Epidemiologic Terms, Concepts, and Levels of Investigation

  • John J. Schwab
  • Mary E. Schwab
Part of the Topics in General Psychiatry book series (TGPS)


In an epidemiologic study the conceptualization and definition of the problem are the primary requisites. Conceptualization involves a frame of reference for ordering one’s thoughts coherently, the formulation of hypotheses, and the development of methods and strategies for testing hypotheses. For example, the comprehensive epidemiologic investigation of psychiatric disorder in the community, the Stirling County Study,2 had a highly developed conceptual basis. The problem to be studied was possible relationships between levels of community integration-disintegration and the prevalence of mental illness in various communities in the county. The researchers first conducted preliminary fieldwork to obtain information about the human ecology and other environmental characteristics of the area. Then they developed measurable indices of community integration-disintegration (the independent variable), methods for case-finding, and an operational definition of mental illness (the dependent variable).* They postulated bridging mechanisms that offered explanations for relationships between two sets of variables. Such a conceptualization of the problem enabled the investigators to formulate and test hypotheses about relationships between the independent and dependent variables; for example, their results supported the hypothesis that disintegrated communities contained more mentally ill persons than the integrated communities. (See Chapter 11.)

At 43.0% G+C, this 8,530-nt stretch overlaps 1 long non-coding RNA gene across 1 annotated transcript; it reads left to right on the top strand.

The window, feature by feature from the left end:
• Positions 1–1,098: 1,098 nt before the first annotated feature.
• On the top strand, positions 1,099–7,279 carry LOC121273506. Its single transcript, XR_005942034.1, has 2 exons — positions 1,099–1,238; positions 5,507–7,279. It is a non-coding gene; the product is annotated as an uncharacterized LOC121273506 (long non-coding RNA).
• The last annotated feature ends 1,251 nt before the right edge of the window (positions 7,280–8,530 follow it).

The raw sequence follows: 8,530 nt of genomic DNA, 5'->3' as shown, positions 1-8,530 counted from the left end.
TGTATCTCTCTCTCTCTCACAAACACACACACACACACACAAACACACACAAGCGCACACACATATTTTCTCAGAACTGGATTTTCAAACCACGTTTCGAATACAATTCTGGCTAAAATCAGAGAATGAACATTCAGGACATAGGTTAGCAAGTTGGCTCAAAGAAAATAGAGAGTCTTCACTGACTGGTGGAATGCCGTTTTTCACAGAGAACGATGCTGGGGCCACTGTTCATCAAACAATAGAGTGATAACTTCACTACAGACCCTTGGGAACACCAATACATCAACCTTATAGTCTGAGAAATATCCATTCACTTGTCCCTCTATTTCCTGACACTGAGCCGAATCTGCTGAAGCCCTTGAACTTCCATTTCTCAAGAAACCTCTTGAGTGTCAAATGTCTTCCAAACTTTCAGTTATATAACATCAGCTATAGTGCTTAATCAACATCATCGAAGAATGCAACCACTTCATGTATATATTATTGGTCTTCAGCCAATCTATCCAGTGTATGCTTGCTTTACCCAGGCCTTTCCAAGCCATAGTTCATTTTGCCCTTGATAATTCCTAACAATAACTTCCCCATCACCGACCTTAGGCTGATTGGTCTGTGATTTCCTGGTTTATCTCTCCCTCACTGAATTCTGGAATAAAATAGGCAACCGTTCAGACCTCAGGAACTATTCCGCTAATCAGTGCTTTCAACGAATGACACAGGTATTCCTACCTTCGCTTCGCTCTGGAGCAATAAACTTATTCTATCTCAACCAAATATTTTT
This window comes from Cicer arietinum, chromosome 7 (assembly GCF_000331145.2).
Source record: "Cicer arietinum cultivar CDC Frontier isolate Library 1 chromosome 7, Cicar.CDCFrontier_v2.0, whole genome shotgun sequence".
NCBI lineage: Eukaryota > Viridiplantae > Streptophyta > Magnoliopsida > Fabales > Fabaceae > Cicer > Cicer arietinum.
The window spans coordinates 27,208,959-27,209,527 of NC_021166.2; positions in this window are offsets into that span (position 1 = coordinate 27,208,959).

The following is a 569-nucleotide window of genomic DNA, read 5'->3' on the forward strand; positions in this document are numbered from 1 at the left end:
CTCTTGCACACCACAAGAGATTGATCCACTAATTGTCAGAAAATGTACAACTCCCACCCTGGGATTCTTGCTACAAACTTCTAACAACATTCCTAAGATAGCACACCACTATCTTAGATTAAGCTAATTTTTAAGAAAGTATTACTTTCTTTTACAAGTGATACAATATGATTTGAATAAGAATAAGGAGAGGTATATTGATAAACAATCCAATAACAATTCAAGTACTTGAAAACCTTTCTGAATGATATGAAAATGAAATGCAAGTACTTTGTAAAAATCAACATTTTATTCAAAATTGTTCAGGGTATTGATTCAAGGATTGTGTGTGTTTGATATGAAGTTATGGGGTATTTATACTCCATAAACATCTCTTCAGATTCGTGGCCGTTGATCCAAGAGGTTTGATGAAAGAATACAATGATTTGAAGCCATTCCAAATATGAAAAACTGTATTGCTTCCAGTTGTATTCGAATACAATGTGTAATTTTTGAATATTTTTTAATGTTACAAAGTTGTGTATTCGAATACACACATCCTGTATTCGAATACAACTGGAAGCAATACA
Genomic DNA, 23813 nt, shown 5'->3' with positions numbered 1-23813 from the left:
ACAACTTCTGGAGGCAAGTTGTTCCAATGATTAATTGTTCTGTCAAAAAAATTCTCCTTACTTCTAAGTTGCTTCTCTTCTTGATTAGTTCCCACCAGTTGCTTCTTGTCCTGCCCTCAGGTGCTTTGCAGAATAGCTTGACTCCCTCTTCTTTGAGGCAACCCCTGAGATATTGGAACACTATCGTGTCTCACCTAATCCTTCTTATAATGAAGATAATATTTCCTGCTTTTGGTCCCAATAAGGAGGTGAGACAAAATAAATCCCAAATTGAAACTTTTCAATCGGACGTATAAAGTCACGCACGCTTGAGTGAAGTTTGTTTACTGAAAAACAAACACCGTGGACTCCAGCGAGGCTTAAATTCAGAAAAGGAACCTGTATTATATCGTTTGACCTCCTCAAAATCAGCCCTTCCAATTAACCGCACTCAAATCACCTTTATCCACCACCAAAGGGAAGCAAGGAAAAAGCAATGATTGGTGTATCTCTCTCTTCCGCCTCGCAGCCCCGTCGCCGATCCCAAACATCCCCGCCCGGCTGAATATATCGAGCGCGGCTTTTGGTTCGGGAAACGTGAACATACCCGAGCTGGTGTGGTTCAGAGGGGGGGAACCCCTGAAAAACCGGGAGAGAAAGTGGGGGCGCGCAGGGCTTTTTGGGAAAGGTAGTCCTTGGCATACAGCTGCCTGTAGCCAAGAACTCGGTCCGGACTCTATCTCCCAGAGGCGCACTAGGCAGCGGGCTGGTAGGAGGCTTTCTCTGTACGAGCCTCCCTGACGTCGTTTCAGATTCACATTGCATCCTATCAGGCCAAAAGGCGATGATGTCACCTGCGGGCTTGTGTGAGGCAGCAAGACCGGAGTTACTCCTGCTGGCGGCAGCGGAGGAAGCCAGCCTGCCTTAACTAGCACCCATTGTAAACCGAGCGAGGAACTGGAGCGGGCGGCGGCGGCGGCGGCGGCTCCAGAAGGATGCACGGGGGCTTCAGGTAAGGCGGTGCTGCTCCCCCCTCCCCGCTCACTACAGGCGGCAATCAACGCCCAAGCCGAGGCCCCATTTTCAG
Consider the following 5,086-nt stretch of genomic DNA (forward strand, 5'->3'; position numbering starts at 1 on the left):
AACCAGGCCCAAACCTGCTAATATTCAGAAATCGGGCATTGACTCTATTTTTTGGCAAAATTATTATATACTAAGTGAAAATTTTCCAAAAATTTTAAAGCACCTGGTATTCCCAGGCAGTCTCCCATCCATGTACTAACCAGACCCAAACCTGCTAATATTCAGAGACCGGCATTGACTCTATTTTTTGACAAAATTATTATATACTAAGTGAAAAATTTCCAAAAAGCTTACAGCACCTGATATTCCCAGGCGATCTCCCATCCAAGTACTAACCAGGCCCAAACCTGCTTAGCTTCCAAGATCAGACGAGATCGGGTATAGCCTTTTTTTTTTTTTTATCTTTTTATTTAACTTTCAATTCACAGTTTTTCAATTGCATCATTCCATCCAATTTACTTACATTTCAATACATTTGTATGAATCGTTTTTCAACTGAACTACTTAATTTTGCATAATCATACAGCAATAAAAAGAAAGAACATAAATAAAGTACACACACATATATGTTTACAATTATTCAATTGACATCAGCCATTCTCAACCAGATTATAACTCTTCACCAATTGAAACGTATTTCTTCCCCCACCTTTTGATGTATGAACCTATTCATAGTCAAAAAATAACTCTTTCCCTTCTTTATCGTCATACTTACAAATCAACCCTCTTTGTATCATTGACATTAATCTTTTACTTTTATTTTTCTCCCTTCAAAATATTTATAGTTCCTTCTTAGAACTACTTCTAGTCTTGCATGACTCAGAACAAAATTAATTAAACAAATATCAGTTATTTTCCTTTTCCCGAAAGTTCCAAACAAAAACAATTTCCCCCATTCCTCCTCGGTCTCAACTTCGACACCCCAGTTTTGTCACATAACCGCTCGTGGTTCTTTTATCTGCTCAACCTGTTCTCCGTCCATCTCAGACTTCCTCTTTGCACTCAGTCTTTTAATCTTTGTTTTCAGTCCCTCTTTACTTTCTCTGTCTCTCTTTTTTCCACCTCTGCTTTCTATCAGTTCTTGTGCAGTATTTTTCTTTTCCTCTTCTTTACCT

Mental Illness Period Prevalence Descriptive Epidemiology Royal Free Hospital Psychiatric Epidemiology 
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Copyright information

© Plenum Publishing Corporation 1978

Authors and Affiliations

  • John J. Schwab
    • 1
  • Mary E. Schwab
    • 2
  1. 1.University of LouisvilleLouisvilleUSA
  2. 2.Massachusetts Mental Health CenterBostonUSA

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